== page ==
If somebody's super lucky, they might get a love email. And most of us, I don't even think do that. We have the instantaneous ability to shoot somebody a DM or a text message and say, I was thinking about your boobs right now. And that's all they do. That as a history lover, as a wordsmith, makes me really sad. So I hear the security piece and I get it.
And I think that if people don't want to leave a romantic or erotic paper trail, they shouldn't have to. But I will say, I think that that does represent a cultural and historical loss. I want the lusty romantic legacy to continue and to be archived somewhere. So there's a tip to our dear listener.
Get a love note in paper to your loved one and make their day and talk about how lovely their breasts would look with a comb badge right there. So here's the thing about that, though. And I know we're coming to the end of this episode, but here's my concern. With a Polaroid or with a love letter, it's one copy. It's physical. It's tangible. I have control over it.
I have it in my safe. You have it in your cedar chest of memories. We have it somewhere.
And with a lot of this data that we exchange when we're setting up relationships and bringing cool facts and seducing each other and touting the power of our big brains, I am very concerned about it being owned by some corporation or being data that can be copied and distributed, being a picture that can be posted on a revenge site. I am very concerned about the fungibility of this information.
And so we're not going to solve this today, but one of the things that I think is a principle when it comes to seduction and safe sex is I have control over the words of which I share. For sure.
And that is another point in favor of the old fashioned handwritten love letter because it belongs to you and it belongs to the recipient and it belongs to your great grandchildren and maybe it belongs to the Library of Congress, but it does not belong to Meta. Yes. Although I'm submitting all our early texts to the Library of Congress, by the way, I forgot to tell you this.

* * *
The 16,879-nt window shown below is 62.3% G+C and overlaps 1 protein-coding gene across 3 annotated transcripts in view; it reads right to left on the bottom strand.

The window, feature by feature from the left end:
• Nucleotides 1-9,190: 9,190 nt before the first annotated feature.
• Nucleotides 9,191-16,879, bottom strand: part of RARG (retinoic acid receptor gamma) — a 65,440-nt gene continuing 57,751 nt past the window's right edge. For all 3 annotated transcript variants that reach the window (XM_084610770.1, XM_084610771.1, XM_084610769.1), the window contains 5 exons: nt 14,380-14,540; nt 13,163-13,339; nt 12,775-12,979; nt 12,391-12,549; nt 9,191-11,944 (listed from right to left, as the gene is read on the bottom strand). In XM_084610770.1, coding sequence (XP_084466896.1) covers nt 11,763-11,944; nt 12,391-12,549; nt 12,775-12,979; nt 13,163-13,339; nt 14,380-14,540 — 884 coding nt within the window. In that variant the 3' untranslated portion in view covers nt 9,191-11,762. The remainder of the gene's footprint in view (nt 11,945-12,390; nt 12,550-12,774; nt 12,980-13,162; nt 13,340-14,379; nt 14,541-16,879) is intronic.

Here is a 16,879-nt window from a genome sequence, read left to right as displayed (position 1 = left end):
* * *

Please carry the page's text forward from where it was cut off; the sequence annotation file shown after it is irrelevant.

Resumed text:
I probably should get your consent. I actually think you don't need mine anymore. I think you have to get Elon Musk's personal consent to share our flirty texts with the Library of Congress at this point.
Oh, don't even say that. All right.
With that, thank you so much for tuning in to Securing Sexuality, your source for the information you need to protect yourself and your relationships. Securing Sexuality is brought to you by the Bound Together Foundation, a 501c3 nonprofit. From the bedroom to the cloud, we're here to help you navigate safe sex in a digital age.
Be sure to check out our website, Securing Sexuality, for links to more information about the topics we've discussed here today, as well as our 2023 live conference in Detroit. And join us again for more fascinating conversations about the intersection of sexuality and technology. Have a great week. Thank you.